Monday, September 8, 2014

My First Parisian - Funky 70s Style

Friends, it seems I have accidentally turned my sewing room into a 1 woman t-shirt factory this week. I've had several knit top patterns I wanted to sew up, but after an unsuccessful attempt back in April, my dreams of cute t-shirts went by the wayside. Until now :) I had the good fortune of having the Labor Day holiday off work and the house to myself all day, and I decided it was the perfect opportunity to finally hash this out. Now I seem to have tapped into my new addiction, lol. It's only fitting that the first top I made last Monday was the pattern I failed at in April.
This is my first Parisian Top by Go To Patterns. I snagged the pattern in the Just Add Jeans Pattern Anthology collection - to be honest this shirt was the reason I clicked "checkout". It has a peter pan collar and 3/4 length puffed sleeves - it's so me! I had to have a million of them. I began by cutting the XL size (according to my measurements) in this crazy 1970s flower print knit I got at a thrift store for something like 50¢ a long time ago. I chose this fabric because A) it was cheap and in my stash B) I wasn't so in love with it that I would be upset if it didn't work out and C) I had a remnant of blue (also from a thrift store) that matched it perfect for the collar. So even though this isn't my usual chosen color palette, I decided to go for it on the assumption of a possibly wearable muslin. To be honest though, I actually really like the color combo now that it's done, lol. Judging by the fabric's design and condition, I think I can safely say the flower print is from the 1970s.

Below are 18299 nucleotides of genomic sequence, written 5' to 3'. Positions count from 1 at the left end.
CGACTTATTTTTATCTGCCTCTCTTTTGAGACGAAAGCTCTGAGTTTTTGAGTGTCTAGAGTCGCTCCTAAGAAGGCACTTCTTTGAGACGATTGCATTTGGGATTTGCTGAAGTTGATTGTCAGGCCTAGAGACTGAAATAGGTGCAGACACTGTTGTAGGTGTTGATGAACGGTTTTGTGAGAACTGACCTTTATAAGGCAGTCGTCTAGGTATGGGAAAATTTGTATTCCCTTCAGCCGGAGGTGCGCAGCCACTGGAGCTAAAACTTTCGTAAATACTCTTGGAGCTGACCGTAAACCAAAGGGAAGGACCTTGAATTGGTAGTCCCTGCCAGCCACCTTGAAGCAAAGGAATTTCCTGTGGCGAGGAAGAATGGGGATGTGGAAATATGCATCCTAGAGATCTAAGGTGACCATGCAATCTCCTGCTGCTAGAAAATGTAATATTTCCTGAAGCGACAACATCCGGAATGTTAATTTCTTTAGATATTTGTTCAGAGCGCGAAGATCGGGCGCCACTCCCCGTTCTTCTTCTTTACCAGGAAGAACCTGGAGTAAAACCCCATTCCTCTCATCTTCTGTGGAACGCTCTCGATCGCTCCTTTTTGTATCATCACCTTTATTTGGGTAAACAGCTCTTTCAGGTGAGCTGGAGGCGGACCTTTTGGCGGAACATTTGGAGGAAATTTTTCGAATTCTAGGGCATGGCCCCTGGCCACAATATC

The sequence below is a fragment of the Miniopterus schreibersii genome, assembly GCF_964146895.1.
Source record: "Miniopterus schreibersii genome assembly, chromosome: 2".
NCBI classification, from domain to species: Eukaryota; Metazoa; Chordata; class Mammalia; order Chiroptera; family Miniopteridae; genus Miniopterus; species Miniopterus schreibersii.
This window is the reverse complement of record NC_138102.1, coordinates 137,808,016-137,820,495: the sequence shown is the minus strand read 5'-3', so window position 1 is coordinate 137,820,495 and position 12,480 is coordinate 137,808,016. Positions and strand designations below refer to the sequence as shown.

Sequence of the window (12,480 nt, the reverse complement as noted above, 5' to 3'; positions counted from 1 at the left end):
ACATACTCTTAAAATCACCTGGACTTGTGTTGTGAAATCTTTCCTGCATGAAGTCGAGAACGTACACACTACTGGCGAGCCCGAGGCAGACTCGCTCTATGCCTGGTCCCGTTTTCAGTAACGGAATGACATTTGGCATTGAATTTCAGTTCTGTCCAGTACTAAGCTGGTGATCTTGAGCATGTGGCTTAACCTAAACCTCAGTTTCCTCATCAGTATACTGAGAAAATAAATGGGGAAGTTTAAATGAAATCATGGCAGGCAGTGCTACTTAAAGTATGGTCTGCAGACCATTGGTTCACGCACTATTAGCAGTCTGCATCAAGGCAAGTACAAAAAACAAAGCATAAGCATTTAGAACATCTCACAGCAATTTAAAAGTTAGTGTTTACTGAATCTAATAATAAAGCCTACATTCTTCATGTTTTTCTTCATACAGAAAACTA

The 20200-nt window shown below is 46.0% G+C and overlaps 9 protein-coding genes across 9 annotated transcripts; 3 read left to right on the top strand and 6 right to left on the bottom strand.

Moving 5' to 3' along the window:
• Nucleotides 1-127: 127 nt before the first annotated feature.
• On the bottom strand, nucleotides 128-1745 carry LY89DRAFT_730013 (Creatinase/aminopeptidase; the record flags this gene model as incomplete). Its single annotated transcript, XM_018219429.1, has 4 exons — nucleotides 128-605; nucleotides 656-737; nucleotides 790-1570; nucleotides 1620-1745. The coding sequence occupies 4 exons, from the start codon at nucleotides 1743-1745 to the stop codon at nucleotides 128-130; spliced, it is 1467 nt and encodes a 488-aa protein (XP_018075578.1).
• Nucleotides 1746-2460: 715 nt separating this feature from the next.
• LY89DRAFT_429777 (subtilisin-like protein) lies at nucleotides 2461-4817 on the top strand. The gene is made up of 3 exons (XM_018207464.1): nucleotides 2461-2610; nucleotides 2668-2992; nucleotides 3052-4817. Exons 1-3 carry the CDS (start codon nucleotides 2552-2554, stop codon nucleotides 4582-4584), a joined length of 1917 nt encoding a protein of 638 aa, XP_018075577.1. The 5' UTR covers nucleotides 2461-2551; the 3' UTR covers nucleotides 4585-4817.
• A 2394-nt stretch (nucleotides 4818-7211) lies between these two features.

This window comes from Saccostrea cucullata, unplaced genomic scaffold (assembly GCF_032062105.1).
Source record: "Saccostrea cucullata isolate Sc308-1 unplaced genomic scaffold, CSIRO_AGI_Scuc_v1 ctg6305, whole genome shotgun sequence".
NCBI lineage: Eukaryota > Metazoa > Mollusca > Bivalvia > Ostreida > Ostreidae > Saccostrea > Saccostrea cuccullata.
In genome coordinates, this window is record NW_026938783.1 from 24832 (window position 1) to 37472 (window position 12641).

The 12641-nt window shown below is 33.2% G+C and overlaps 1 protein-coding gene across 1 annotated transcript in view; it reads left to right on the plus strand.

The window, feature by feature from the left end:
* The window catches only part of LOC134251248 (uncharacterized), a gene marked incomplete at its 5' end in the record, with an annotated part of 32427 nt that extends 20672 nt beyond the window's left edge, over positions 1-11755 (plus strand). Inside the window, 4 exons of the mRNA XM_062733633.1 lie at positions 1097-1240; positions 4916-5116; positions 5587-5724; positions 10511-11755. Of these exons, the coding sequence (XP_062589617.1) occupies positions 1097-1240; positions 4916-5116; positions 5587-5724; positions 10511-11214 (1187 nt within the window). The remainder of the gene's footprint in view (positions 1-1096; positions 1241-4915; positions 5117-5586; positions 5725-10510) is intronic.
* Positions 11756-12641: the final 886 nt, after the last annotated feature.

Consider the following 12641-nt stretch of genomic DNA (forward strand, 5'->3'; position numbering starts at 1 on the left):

Back in April when I tried the pattern out, I thought my problem was that my knit was too crappy (I was using a set of jersey sheets I picked up at Target in their clearance section and they had like zero recovery). It turns out though that while it may have been bad material for the pattern, I also cut too big of a size. When I made the body of the shirt in the XL size this time around, I had the same problem - it was huge! Because it was huge, it was also very unflattering. I started by pinching in the sides and pinning in the excess in the mirror, but it was no joke 1.5 to 2" on each side that I pinched out by (both on the body and the sleeves). Instead of just sewing in and trying it on over and over again to get it to fit, I decided to lay the size Large pattern piece on top to see what the difference would be - it was exactly what I needed! Who knew that all that turmoil earlier this year could have been solved by just going down a size. At least it was an easy (albeit time consuming) change to make. I just recut the pieces in the new size (I had to fudge the collar curve a bit, but it worked out ok). I had ZERO fit problems after this change :) So anyone else who decides to make this pattern - it seems to go close to ready to wear women's sizing - I typically wear a size Large there too.